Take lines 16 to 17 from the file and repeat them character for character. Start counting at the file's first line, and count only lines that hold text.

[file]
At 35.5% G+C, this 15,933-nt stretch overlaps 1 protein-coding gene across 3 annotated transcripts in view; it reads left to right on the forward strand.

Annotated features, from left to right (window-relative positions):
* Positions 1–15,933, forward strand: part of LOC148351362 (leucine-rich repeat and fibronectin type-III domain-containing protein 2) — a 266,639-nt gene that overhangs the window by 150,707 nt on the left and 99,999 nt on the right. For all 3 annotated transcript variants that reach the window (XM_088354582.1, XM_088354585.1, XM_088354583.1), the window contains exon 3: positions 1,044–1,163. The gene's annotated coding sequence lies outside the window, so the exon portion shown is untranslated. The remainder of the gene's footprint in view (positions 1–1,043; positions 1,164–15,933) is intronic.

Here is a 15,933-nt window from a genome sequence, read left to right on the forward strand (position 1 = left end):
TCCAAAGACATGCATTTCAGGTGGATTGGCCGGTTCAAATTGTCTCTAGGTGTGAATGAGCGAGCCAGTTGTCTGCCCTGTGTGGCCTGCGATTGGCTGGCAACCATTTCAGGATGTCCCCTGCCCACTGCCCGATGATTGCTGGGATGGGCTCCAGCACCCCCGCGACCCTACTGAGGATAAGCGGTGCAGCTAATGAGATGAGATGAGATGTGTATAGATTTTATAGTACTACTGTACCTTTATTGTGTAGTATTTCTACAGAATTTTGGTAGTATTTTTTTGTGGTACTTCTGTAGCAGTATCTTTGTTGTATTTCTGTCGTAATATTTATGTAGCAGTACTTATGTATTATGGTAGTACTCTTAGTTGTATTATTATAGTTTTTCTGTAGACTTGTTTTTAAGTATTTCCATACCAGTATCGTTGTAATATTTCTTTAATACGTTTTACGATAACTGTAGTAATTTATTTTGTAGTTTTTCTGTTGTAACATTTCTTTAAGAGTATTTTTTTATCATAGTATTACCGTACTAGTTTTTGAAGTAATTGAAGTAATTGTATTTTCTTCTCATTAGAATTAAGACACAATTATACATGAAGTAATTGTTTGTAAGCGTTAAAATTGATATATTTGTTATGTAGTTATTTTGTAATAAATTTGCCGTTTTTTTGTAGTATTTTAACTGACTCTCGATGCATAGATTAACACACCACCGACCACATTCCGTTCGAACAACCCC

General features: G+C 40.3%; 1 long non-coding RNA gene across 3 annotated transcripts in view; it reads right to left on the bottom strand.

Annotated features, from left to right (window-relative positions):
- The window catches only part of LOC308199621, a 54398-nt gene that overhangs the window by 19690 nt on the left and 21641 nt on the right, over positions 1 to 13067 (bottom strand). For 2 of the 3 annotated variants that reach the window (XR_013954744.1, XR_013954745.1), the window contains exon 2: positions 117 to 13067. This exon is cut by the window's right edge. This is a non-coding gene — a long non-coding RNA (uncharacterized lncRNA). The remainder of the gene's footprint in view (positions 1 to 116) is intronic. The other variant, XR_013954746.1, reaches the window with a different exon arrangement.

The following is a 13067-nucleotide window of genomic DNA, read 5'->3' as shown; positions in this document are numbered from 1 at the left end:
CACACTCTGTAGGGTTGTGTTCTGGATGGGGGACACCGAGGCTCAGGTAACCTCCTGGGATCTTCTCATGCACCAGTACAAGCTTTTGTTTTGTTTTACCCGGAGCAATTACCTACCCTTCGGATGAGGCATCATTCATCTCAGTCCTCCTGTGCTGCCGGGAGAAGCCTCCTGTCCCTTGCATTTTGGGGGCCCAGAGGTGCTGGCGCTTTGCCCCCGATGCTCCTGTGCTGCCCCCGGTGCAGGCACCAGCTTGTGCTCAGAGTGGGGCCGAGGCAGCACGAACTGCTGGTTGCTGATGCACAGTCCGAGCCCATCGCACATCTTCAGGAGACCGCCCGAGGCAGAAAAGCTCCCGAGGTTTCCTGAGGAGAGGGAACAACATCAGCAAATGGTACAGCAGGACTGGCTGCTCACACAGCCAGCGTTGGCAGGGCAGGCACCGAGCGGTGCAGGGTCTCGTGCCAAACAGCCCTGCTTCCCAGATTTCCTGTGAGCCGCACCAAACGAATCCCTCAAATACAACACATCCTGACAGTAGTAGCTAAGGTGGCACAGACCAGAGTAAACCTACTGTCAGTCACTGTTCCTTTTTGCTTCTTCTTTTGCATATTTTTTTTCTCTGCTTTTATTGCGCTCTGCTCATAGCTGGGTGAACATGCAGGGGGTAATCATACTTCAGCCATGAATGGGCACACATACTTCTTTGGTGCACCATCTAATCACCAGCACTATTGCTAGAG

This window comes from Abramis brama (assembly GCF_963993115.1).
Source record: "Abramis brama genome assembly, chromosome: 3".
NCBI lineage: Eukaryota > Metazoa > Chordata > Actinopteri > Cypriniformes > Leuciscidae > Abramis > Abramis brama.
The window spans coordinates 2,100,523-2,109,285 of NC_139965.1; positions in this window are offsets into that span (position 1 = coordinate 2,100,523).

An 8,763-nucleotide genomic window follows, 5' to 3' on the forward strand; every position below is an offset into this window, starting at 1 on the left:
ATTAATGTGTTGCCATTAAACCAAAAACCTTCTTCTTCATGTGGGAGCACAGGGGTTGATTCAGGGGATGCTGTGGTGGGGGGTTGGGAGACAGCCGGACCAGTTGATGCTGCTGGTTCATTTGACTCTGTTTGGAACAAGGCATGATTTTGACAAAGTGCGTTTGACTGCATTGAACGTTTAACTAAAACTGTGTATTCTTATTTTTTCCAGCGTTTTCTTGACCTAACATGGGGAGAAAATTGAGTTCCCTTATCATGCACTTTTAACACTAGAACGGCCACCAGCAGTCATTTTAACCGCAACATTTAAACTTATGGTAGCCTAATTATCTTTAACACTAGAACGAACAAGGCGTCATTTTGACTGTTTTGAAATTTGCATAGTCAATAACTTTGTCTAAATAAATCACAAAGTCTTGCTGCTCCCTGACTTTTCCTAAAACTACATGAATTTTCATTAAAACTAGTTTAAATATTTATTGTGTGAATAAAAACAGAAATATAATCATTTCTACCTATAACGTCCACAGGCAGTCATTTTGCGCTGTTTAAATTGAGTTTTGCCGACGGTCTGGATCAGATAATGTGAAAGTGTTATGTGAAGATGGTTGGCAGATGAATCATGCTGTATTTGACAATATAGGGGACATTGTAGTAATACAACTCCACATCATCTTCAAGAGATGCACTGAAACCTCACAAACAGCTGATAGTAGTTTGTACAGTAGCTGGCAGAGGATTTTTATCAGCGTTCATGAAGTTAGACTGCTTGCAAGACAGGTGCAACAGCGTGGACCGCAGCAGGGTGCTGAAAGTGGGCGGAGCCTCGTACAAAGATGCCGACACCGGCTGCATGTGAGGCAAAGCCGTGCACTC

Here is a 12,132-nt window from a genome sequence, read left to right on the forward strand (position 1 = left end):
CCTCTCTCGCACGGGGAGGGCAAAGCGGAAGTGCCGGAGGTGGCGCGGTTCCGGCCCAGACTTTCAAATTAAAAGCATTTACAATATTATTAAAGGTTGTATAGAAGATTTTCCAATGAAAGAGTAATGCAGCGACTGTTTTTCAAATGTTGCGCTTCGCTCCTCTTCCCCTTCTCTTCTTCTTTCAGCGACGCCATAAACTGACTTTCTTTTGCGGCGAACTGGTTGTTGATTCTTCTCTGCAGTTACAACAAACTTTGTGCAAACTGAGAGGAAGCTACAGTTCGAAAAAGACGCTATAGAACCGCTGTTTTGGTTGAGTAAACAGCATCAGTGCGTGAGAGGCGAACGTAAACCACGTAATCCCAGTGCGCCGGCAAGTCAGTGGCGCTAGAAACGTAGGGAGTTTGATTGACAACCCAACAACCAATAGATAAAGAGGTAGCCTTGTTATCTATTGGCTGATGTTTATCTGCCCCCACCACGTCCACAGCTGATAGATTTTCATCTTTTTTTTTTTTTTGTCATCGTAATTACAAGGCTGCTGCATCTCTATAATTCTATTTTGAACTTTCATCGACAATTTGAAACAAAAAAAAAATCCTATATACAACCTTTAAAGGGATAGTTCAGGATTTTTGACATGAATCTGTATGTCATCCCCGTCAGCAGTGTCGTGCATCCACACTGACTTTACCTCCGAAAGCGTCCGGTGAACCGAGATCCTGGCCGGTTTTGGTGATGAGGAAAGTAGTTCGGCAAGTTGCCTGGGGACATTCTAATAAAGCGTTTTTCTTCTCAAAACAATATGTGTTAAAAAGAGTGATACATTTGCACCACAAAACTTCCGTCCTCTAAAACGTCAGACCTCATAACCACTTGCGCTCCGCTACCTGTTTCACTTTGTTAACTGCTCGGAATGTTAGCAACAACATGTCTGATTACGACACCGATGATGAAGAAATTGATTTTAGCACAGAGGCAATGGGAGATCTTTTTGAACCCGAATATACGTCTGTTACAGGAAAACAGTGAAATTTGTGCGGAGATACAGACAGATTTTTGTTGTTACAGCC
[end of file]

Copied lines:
ATTAATGTGTTGCCATTAAACCAAAAACCTTCTTCTTCATGTGGGAGCACAGGGGTTGATTCAGGGGATGCTGTGGTGGGGGGTTGGGAGACAGCCGGACCAGTTGATGCTGCTGGTTCATTTGACTCTGTTTGGAACAAGGCATGATTTTGACAAAGTGCGTTTGACTGCATTGAACGTTTAACTAAAACTGTGTATTCTTATTTTTTCCAGCGTTTTCTTGACCTAACATGGGGAGAAAATTGAGTTCCCTTATCATGCACTTTTAACACTAGAACGGCCACCAGCAGTCATTTTAACCGCAACATTTAAACTTATGGTAGCCTAATTATCTTTAACACTAGAACGAACAAGGCGTCATTTTGACTGTTTTGAAATTTGCATAGTCAATAACTTTGTCTAAATAAATCACAAAGTCTTGCTGCTCCCTGACTTTTCCTAAAACTACATGAATTTTCATTAAAACTAGTTTAAATATTTATTGTGTGAATAAAAACAGAAATATAATCATTTCTACCTATAACGTCCACAGGCAGTCATTTTGCGCTGTTTAAATTGAGTTTTGCCGACGGTCTGGATCAGATAATGTGAAAGTGTTATGTGAAGATGGTTGGCAGATGAATCATGCTGTATTTGACAATATAGGGGACATTGTAGTAATACAACTCCACATCATCTTCAAGAGATGCACTGAAACCTCACAAACAGCTGATAGTAGTTTGTACAGTAGCTGGCAGAGGATTTTTATCAGCGTTCATGAAGTTAGACTGCTTGCAAGACAGGTGCAACAGCGTGGACCGCAGCAGGGTGCTGAAAGTGGGCGGAGCCTCGTACAAAGATGCCGACACCGGCTGCATGTGAGGCAAAGCCGTGCACTC

Here is a 12,132-nt window from a genome sequence, read left to right on the forward strand (position 1 = left end):